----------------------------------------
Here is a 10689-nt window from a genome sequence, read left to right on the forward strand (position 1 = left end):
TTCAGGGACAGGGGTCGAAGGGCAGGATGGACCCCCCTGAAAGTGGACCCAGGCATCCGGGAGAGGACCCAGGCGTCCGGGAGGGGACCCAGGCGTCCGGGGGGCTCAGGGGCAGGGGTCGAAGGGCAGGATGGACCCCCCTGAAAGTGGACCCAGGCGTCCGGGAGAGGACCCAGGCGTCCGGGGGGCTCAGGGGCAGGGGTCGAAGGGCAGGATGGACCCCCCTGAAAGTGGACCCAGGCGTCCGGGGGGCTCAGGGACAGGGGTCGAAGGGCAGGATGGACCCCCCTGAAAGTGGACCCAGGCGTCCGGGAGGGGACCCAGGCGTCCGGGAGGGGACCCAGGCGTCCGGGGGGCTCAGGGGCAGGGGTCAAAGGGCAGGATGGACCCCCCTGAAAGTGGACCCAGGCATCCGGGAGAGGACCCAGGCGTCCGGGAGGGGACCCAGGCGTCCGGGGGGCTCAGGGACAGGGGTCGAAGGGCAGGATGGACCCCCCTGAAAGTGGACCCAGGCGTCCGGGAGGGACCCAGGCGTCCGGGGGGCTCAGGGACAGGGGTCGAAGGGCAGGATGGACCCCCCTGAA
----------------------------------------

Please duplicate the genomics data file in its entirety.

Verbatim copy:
Here is a 10689-nt window from a genome sequence, read left to right on the forward strand (position 1 = left end):
TTCAGGGACAGGGGTCGAAGGGCAGGATGGACCCCCCTGAAAGTGGACCCAGGCATCCGGGAGAGGACCCAGGCGTCCGGGAGGGGACCCAGGCGTCCGGGGGGCTCAGGGGCAGGGGTCGAAGGGCAGGATGGACCCCCCTGAAAGTGGACCCAGGCGTCCGGGAGAGGACCCAGGCGTCCGGGGGGCTCAGGGGCAGGGGTCGAAGGGCAGGATGGACCCCCCTGAAAGTGGACCCAGGCGTCCGGGGGGCTCAGGGACAGGGGTCGAAGGGCAGGATGGACCCCCCTGAAAGTGGACCCAGGCGTCCGGGAGGGGACCCAGGCGTCCGGGAGGGGACCCAGGCGTCCGGGGGGCTCAGGGGCAGGGGTCAAAGGGCAGGATGGACCCCCCTGAAAGTGGACCCAGGCATCCGGGAGAGGACCCAGGCGTCCGGGAGGGGACCCAGGCGTCCGGGGGGCTCAGGGACAGGGGTCGAAGGGCAGGATGGACCCCCCTGAAAGTGGACCCAGGCGTCCGGGAGGGACCCAGGCGTCCGGGGGGCTCAGGGACAGGGGTCGAAGGGCAGGATGGACCCCCCTGAA